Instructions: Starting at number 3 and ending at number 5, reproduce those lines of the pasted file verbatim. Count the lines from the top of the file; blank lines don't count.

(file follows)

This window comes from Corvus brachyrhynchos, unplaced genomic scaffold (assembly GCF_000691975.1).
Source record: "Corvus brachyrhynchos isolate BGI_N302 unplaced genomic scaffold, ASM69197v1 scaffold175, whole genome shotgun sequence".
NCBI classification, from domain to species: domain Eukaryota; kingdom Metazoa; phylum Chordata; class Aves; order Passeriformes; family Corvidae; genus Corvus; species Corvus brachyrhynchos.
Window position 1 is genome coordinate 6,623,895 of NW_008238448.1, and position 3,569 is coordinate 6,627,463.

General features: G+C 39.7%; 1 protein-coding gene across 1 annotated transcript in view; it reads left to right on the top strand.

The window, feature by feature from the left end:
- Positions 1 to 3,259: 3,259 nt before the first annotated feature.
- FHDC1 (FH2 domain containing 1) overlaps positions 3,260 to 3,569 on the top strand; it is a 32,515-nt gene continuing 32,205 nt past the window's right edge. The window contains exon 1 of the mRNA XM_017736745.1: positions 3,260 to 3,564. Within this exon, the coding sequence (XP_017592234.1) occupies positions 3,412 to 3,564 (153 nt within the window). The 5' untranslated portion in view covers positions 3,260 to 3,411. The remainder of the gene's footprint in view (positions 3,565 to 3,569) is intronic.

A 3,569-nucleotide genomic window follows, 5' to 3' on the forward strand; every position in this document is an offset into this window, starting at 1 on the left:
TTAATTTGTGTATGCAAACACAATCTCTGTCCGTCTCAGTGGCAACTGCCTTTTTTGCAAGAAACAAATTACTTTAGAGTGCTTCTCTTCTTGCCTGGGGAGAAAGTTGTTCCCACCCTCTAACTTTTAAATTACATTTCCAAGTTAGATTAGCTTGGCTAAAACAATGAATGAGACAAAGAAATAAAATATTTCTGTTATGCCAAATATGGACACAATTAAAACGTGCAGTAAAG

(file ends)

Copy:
NCBI classification, from domain to species: domain Eukaryota; kingdom Metazoa; phylum Chordata; class Aves; order Passeriformes; family Corvidae; genus Corvus; species Corvus brachyrhynchos.
Window position 1 is genome coordinate 6,623,895 of NW_008238448.1, and position 3,569 is coordinate 6,627,463.

General features: G+C 39.7%; 1 protein-coding gene across 1 annotated transcript in view; it reads left to right on the top strand.